EffectPalette.attributes.add('palette', {
    type: 'string',
    enum: [
        { 'Palette 1': 'pal( p.x, vec3(0.5,0.5,0.5),vec3(0.5,0.5,0.5),vec3(1.0,1.0,1.0),vec3(0.0,0.33,0.67) );' },
        { 'Palette 2': 'pal( p.x, vec3(0.5,0.5,0.5),vec3(0.5,0.5,0.5),vec3(1.0,1.0,1.0),vec3(0.0,0.10,0.20) );' },
        { 'Palette 3': 'pal( p.x, vec3(0.5,0.5,0.5),vec3(0.5,0.5,0.5),vec3(1.0,1.0,1.0),vec3(0.3,0.20,0.20) );' },
        { 'Palette 4': 'pal( p.x, vec3(0.5,0.5,0.5),vec3(0.5,0.5,0.5),vec3(1.0,1.0,0.5),vec3(0.8,0.90,0.30) );' },
        { 'Palette 5': 'pal( p.x, vec3(0.5,0.5,0.5),vec3(0.5,0.5,0.5),vec3(1.0,0.7,0.4),vec3(0.0,0.15,0.20) );' },
        { 'Palette 6': 'pal( p.x, vec3(0.5,0.5,0.5),vec3(0.5,0.5,0.5),vec3(2.0,1.0,0.0),vec3(0.5,0.20,0.25) );' },
        { 'Palette 7': 'pal( p.x, vec3(0.8,0.5,0.4),vec3(0.2,0.4,0.2),vec3(2.0,1.0,1.0),vec3(0.0,0.25,0.25) );' },

EffectPalette.attributes.add('dithering', { type: 'asset', assetType: 'texture' });

We are creating two attributes:

  • A string enumeration property to select the desired palette. Notice how we set directly the value to the relevant shader line. We will use this property to inject the palette in the shader code.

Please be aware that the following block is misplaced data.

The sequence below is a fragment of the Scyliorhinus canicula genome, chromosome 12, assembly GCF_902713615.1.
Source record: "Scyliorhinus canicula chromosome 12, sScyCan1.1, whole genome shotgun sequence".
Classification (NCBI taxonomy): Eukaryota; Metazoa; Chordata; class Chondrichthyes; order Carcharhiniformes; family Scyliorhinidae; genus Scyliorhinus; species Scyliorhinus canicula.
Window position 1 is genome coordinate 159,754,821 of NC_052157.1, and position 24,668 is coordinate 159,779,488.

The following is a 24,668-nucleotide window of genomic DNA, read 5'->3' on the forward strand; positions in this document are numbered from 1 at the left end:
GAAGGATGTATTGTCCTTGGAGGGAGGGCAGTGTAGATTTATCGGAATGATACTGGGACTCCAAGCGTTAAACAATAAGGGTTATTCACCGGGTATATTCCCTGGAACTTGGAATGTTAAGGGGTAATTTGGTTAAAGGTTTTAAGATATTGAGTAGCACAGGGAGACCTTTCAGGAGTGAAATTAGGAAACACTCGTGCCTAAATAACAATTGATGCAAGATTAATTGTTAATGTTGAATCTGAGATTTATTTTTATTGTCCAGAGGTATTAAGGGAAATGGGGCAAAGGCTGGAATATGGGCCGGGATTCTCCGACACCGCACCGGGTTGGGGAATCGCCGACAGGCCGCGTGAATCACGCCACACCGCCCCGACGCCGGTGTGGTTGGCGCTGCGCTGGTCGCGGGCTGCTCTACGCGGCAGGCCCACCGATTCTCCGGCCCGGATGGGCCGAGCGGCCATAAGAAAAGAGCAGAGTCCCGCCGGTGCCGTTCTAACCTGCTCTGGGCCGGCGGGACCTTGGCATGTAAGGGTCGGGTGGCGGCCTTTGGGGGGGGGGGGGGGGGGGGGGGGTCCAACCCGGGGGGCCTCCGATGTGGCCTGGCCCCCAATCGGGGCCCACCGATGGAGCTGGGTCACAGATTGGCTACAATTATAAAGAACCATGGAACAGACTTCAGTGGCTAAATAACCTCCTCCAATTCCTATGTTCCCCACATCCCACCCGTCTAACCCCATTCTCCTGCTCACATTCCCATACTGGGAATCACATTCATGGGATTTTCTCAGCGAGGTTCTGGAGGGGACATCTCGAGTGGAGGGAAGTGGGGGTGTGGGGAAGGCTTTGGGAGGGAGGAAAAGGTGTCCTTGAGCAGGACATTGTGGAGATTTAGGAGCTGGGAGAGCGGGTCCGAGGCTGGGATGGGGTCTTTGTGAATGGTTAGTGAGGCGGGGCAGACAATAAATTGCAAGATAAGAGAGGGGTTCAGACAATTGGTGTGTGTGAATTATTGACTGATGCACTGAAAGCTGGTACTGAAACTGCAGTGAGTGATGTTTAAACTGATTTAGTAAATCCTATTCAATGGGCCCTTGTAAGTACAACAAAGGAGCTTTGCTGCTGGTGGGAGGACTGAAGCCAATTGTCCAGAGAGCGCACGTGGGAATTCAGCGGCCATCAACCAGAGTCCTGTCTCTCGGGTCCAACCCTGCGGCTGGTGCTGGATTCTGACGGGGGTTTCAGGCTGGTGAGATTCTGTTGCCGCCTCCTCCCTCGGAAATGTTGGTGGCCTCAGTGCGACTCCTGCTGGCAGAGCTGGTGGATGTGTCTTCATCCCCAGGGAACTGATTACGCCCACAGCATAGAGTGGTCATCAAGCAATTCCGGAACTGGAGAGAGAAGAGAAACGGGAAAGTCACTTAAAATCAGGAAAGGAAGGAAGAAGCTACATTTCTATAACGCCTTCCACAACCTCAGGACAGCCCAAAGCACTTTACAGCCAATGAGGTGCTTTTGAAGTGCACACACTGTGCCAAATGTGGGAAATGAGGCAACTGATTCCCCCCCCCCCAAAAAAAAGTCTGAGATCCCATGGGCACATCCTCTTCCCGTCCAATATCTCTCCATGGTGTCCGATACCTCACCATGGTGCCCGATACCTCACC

• An asset texture property to insert to the shader the dithering texture used.

Before we move on with the script, we need to create a simple material to use for injecting our custom shader. We will use the PlayCanvas shader chunks system. 

PlayCanvas script propertiesCreate a material and attach the black texture you uploaded on the diffuseMap slot. The black texture won't be rendered but we need it so the PlayCanvas shader engine attaches the diffuseTexPS chunk in the default shader.

Also set the U tiling of the material to 10.

Now apply the material to the Box model. And now that you are here, Parse once more the effectsPalette script, select the Palette 1 and put the dithering.png texture in the asset slot created.

Let's get back to the script and add the following code in the initialize() method:

EffectPalette.prototype.initialize = function() {

    // --- variables
    this.timer = 0.0;
    this.material = this.entity.model.meshInstances[0].material.clone();
    this.entity.model.meshInstances[0].material = this.material;

    // --- shader code
    this.material.chunks.diffuseTexPS =         
        "uniform sampler2D texture_diffuseMap;\n" +
        "uniform sampler2D texture_dithering;\n" +
        "uniform float uTime;\n" +
        "vec3 pal( in float t, in vec3 a, in vec3 b, in vec3 c, in vec3 d )\n" +